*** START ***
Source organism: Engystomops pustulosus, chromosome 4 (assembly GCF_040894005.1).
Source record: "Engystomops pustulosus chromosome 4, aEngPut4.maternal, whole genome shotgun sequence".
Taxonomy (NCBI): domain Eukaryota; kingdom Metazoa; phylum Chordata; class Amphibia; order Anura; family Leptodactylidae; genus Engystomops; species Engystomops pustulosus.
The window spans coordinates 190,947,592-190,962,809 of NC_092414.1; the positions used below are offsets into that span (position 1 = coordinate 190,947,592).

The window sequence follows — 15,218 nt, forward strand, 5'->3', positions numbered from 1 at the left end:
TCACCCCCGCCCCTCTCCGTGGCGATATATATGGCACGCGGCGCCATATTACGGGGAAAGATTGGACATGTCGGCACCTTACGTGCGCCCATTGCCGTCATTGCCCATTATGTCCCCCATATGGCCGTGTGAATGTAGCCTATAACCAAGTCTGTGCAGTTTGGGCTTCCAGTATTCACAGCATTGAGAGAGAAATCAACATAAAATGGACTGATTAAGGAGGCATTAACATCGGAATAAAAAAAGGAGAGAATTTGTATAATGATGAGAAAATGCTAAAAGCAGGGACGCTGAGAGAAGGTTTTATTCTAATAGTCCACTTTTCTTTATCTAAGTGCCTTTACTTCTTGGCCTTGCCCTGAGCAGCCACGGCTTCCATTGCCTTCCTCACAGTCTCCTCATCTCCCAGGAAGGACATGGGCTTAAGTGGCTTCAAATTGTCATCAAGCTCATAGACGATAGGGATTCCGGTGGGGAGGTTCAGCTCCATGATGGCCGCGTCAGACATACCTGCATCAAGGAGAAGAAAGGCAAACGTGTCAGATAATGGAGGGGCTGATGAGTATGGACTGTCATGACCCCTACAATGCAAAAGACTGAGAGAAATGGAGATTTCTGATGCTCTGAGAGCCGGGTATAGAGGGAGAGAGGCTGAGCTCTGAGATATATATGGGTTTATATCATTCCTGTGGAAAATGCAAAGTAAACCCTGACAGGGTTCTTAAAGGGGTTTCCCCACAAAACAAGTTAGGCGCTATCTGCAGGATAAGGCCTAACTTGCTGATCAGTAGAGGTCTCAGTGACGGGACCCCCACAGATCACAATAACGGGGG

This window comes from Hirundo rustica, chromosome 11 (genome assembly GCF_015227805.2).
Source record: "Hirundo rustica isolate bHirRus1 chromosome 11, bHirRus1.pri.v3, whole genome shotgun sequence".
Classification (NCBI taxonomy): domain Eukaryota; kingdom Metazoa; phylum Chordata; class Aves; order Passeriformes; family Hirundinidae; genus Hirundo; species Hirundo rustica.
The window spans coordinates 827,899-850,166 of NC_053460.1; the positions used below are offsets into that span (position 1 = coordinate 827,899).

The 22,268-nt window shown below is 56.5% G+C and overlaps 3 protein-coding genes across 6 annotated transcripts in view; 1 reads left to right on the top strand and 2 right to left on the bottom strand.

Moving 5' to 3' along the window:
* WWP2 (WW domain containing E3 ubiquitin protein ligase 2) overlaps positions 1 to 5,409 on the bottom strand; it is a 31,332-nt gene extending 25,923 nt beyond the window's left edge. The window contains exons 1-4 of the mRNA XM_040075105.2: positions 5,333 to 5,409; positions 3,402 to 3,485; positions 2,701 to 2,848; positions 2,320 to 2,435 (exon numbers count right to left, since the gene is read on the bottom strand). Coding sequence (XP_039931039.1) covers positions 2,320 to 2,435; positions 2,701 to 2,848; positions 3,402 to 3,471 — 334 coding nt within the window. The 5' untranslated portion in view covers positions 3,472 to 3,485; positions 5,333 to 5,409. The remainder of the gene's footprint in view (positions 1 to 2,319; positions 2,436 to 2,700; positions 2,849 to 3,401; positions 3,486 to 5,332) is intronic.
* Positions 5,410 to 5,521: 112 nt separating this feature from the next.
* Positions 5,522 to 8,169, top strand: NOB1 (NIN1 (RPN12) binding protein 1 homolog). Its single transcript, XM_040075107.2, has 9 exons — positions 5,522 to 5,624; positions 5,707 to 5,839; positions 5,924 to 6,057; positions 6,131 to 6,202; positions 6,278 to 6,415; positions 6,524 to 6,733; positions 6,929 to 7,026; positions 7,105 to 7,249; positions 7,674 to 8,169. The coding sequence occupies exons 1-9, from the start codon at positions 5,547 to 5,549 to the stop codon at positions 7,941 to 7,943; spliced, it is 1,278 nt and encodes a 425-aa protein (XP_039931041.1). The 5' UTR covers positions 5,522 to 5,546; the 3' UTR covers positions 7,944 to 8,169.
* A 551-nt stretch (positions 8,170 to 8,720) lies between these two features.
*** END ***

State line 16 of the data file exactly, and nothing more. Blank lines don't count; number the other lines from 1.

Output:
* A 551-nt stretch (positions 8,170 to 8,720) lies between these two features.